Perspective in Natural Gas Hydrate

A special issue of Methane (ISSN 2674-0389).

Deadline for manuscript submissions: 30 June 2024 | Viewed by 4563

Special Issue Editors

Key Laboratory of Gas Hydrate, Guangzhou Institute of Energy Conversion, Chinese Academy of Sciences, Guangzhou 510641, China
Interests: fundamental research of gas hydrate; heat and mass transfer in porous media; energy recovery from methane hydrate reservoir; natural gas hydrate exploitation technology; thermodynamic optimization for hydrate dissociation
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Guest Editor
Institute of Environmental and Ecological Engineering, Guangdong University of Technology, Guangzhou 510006, China
Interests: natural gas hydrate development; eco-environmental effect; marine energy system; sustainable energy strategy
Special Issues, Collections and Topics in MDPI journals

Special Issue Information

Dear Colleagues,

With the development of worldwide energy consumption and the shifting of energy consumption structure, the energy crisis has become increasingly prominent, and the development and applications of new energy sources have received more attention. Natural gas hydrate (NGH) is a solid ice-like substance composed of water and gas molecules (e.g., methane). As a clean energy resource with huge exploitation potential, NGH has generated considerable research interest.

Methane hydrate deposits hold immense volumes of methane, primarily stored in sediments of the Earth’s outer continental margins and polar regions. The total amount of carbon stored in these deposits amounts to many thousands of gigatons and, in fact, far exceeds the quantity of carbon that currently resides in the atmosphere. Clearly, methane hydrate has an important role in our planet’s global carbon cycle, primarily as a carbon storage reservoir.

This Special Issue aims to be a forum for the presentation of new and improved research of natural gas hydrate. In particular, the analysis and interpretation for developing a comprehensive understanding of the resource potential of methane hydrates and the role that hydrates may play in climate change fall within the scope of this Special Issue.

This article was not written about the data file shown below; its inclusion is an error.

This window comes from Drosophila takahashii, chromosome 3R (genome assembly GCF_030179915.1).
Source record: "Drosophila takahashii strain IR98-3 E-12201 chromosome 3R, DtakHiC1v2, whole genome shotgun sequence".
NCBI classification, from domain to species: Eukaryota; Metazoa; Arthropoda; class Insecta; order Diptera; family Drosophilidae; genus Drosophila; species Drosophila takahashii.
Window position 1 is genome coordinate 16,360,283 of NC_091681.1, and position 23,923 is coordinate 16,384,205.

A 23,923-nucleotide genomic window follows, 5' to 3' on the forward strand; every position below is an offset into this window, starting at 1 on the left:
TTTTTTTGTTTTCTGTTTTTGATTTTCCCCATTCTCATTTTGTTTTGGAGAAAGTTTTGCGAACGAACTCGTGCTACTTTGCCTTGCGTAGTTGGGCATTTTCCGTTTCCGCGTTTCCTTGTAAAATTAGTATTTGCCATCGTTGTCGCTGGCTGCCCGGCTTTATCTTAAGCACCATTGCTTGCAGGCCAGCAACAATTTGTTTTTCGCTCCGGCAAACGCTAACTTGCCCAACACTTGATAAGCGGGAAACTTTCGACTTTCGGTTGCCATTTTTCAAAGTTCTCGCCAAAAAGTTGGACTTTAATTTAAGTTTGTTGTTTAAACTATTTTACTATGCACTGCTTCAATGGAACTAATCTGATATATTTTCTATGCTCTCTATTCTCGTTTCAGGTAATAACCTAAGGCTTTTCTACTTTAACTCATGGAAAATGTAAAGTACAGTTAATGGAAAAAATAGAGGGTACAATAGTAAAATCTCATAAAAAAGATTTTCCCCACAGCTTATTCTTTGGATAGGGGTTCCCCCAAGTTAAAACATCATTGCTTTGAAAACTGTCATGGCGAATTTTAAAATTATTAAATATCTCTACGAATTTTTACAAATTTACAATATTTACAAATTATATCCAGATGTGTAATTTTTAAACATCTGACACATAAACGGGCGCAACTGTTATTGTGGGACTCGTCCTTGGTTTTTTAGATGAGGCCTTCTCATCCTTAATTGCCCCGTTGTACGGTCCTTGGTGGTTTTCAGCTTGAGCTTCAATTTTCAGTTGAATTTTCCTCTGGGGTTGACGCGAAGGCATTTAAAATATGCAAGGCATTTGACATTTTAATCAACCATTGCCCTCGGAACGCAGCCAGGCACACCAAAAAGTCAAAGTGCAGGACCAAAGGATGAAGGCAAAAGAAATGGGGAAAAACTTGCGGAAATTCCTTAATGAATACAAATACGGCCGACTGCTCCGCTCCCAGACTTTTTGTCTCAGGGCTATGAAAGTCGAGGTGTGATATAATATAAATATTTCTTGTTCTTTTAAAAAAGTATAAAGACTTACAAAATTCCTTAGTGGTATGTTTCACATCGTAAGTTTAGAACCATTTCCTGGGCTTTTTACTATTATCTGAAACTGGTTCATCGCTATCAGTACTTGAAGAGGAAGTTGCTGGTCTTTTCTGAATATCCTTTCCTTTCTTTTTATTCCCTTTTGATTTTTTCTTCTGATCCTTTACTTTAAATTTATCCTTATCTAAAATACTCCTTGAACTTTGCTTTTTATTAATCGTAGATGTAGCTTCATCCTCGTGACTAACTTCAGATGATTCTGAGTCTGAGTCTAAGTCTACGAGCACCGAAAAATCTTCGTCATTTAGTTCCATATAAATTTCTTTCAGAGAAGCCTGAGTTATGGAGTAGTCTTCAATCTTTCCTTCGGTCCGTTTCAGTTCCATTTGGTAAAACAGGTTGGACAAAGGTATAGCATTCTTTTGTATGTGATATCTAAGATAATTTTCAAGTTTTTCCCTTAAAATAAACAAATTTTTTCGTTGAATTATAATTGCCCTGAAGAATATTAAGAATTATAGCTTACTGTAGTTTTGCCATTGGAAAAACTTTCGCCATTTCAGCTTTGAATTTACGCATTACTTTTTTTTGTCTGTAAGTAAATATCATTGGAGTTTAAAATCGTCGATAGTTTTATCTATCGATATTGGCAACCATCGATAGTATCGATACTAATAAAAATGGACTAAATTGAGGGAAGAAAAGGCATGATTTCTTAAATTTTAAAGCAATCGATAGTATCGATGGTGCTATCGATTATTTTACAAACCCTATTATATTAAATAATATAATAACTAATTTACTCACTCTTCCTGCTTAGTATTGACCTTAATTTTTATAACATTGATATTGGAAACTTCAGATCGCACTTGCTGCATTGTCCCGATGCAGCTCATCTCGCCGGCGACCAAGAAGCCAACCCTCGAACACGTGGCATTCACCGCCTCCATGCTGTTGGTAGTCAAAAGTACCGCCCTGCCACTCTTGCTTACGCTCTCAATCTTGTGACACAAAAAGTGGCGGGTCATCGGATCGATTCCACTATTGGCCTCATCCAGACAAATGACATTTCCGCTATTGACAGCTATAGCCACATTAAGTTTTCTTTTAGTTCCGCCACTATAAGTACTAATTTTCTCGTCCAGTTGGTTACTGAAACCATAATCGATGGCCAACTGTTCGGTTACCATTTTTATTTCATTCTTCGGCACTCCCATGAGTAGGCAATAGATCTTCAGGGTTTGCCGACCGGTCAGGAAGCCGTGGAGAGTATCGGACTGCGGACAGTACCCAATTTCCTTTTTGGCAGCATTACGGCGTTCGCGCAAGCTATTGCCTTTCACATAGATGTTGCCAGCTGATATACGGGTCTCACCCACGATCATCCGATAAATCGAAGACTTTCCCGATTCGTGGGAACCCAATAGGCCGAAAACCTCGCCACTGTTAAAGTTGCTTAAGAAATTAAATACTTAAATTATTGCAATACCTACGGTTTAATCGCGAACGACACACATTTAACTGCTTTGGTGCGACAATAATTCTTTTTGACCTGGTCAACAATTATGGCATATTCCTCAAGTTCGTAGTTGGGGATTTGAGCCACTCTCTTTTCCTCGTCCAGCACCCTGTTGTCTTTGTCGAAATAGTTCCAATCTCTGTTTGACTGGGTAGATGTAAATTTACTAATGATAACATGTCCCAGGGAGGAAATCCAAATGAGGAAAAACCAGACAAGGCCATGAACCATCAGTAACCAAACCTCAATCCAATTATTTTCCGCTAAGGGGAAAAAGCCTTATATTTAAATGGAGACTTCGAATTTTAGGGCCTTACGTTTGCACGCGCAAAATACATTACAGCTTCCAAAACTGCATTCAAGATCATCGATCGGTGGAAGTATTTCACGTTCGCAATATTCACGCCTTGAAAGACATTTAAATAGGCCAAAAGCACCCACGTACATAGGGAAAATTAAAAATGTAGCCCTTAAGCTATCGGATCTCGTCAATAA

Dr. Yi Wang
Prof. Dr. Jing-Chun Feng
Guest Editors

Manuscript Submission Information

Manuscripts should be submitted online at www.mdpi.com by registering and logging in to this website. Once you are registered, click here to go to the submission form. Manuscripts can be submitted until the deadline. All submissions that pass pre-check are peer-reviewed. Accepted papers will be published continuously in the journal (as soon as accepted) and will be listed together on the special issue website. Research articles, review articles as well as short communications are invited. For planned papers, a title and short abstract (about 100 words) can be sent to the Editorial Office for announcement on this website.

Submitted manuscripts should not have been published previously, nor be under consideration for publication elsewhere (except conference proceedings papers). All manuscripts are thoroughly refereed through a single-blind peer-review process. A guide for authors and other relevant information for submission of manuscripts is available on the Instructions for Authors page. Methane is an international peer-reviewed open access quarterly journal published by MDPI.